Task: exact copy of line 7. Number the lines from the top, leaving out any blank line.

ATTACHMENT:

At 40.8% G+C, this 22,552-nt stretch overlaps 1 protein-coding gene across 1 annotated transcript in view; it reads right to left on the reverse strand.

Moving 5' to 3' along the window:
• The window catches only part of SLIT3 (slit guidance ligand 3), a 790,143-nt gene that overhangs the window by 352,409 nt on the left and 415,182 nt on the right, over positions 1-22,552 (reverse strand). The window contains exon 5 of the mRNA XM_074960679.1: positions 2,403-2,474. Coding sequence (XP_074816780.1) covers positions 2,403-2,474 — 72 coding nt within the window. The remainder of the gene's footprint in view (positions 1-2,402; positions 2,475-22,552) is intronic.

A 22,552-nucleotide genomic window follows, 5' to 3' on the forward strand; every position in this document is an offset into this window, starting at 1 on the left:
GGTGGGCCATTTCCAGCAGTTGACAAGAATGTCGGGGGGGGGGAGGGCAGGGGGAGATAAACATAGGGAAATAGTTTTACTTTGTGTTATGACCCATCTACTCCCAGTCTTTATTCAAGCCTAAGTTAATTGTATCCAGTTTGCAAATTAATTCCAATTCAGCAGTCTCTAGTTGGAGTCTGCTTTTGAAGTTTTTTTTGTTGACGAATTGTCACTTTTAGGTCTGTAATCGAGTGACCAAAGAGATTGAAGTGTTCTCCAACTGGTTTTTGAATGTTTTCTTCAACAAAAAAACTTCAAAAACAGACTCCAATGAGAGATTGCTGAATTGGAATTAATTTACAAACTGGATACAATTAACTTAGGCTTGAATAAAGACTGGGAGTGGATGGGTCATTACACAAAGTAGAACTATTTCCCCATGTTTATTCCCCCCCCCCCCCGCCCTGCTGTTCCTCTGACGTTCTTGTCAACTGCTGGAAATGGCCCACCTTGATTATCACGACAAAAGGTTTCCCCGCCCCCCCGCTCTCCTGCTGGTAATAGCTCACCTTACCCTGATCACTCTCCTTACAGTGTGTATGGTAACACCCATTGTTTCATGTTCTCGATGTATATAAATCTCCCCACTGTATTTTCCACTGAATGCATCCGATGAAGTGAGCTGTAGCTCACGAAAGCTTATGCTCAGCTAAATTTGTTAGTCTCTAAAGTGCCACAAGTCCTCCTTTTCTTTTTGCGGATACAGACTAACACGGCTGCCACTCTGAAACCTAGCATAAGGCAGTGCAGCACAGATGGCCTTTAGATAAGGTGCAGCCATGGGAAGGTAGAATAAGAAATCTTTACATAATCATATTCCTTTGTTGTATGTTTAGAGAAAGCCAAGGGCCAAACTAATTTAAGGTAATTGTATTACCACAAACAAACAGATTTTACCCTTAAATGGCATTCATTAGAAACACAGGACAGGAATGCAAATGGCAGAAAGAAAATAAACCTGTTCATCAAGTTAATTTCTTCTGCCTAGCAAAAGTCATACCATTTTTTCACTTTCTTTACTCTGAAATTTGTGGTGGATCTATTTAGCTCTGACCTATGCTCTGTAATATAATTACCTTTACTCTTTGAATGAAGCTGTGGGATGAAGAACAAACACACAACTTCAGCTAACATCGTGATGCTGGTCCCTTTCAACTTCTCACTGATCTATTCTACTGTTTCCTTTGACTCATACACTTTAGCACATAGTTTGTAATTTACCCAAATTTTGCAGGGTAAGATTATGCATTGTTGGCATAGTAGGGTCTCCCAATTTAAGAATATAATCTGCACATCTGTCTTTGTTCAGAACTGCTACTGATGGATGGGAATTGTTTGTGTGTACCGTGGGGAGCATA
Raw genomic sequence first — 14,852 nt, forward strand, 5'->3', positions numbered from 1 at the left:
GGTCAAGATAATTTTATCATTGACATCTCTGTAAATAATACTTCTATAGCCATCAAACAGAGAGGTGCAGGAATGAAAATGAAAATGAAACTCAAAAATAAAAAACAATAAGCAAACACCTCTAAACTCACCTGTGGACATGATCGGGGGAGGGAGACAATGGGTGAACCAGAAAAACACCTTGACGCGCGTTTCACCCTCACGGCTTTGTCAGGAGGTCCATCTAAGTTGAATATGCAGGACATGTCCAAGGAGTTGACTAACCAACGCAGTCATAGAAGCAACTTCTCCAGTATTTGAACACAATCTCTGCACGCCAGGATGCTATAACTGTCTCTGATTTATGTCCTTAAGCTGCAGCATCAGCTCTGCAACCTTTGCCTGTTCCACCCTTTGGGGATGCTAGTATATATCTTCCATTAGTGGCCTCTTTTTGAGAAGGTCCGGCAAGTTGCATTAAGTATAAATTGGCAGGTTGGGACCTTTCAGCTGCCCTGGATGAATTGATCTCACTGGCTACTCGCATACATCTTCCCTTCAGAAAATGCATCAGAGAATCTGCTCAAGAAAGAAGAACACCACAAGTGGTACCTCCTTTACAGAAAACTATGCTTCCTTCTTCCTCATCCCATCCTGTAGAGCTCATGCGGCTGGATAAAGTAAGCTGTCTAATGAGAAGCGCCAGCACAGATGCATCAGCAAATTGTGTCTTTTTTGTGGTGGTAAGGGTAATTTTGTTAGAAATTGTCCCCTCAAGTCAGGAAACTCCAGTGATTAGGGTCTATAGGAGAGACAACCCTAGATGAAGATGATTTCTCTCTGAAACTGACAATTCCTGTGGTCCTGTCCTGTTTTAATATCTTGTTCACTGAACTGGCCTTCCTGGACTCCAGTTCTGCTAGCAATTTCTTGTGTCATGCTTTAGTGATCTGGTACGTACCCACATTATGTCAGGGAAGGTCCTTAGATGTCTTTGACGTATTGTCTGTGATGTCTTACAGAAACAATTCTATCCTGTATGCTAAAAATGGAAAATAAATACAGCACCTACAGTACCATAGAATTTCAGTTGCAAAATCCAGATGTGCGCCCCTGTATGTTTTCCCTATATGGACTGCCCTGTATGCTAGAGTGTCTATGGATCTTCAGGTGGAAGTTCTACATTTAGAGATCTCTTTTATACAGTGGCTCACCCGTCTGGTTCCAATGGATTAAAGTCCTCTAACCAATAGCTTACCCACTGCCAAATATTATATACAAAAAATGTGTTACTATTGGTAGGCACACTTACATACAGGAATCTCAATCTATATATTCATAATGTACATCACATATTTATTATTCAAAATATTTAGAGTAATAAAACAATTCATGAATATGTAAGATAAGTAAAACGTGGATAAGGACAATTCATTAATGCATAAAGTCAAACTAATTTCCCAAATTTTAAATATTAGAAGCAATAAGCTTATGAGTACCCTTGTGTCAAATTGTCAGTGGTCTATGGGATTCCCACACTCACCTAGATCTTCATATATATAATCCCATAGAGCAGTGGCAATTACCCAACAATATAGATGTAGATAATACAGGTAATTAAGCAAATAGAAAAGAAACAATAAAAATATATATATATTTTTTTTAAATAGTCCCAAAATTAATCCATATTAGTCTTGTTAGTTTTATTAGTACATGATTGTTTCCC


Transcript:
GGTCAAGATAATTTTATCATTGACATCTCTGTAAATAATACTTCTATAGCCATCAAACAGAGAGGTGCAGGAATGAAAATGAAAATGAAACTCAAAAATAAAAAACAATAAGCAAACACCTCTAAACTCACCTGTGGACATGATCGGGGGAGGGAGACAATGGGTGAACCAGAAAAACACCTTGACGCGCGTTTCACCCTCACGGCTTTGTCAGGAGGTCCATCTAAGTTGAATATGCAGGACATGTCCAAGGAGTTGACTAACCAACGCAGTCATAGAAGCAACTTCTCCAGTATTTGAACACAATCTCTGCACGCCAGGATGCTATAACTGTCTCTGATTTATGTCCTTAAGCTGCAGCATCAGCTCTGCAACCTTTGCCTGTTCCACCCTTTGGGGATGCTAGTATATATCTTCCATTAGTGGCCTCTTTTTGAGAAGGTCCGGCAAGTTGCATTAAGTATAAATTGGCAGGTTGGGACCTTTCAGCTGCCCTGGATGAATTGATCTCACTGGCTACTCGCATACATCTTCCCTTCAGAAAATGCATCAGAGAATCTGCTCAAGAAAGAAGAACACCACAAGTGGTACCTCCTTTACAGAAAACTATGCTTCCTTCTTCCTCATCCCATCCTGTAGAGCTCATGCGGCTGGATAAAGTAAGCTGTCTAATGAGAAGCGCCAGCACAGATGCATCAGCAAATTGTGTCTTTTTTGTGGTGGTAAGGGTAATTTTGTTAGAAATTGTCCCCTCAAGTCAGGAAACTCCAGTGATTAGGGTCTATAGGAGAGACAACCCTAGATGAAGATGATTTCTCTCTGAAACTGACAATTCCTGTGGTCCTGTCCTGTTTTAATATCTTGTTCACTGAACTGGCCTTCCTGGACTCCAGTTCTGCTAGCAATTTCTTGTGTCATGCTTTAGTGATCTGGTACGTACCCACATTATGTCAGGGAAGGTCCTTAGATGTCTTTGACGTATTGTCTGTGATGTCTTACAGAAACAATTCTATCCTGTATGCTAAAAATGGAAAATAAATACAGCACCTACAGTACCATAGAATTTCAGTTGCAAAATCCAGATGTGCGCCCCTGTATGTTTTCCCTATATGGACTGCCCTGTATGCTAGAGTGTCTATGGATCTTCAGGTGGAAGTTCTACATTTAGAGATCTCTTTTATACAGTGGCTCACCCGTCTGGTTCCAATGGATTAAAGTCCTCTAACCAATAGCTTACCCACTGCCAAATATTATATACAAAAAATGTGTTACTATTGGTAGGCACACTTACATACAGGAATCTCAATCTATATATTCATAATGTACATCACATATTTATTATTCAAAATATTTAGAGTAATAAAACAATTCATGAATATGTAAGATAAGTAAAACGTGGATAAGGACAATTCATTAATGCATAAAGTCAAACTAATTTCCCAAATTTTAAATATTAGAAGCAATAAGCTTATGAGTACCCTTGTGTCAAATTGTCAGTGGTCTATGGGATTCCCACACTCACCTAGATCTTCATATATATAATCCCATAGAGCAGTGGCAATTACCCAACAATATAGATGTAGATAATACAGGTAATTAAGCAAATAGAAAAGAAACAATAAAAATATATATATATTTTTTTTAAATAGTCCCAAAATTAATCCATATTAGTCTTGTTAGTTTTATTAGTACATGATTGTTTCCC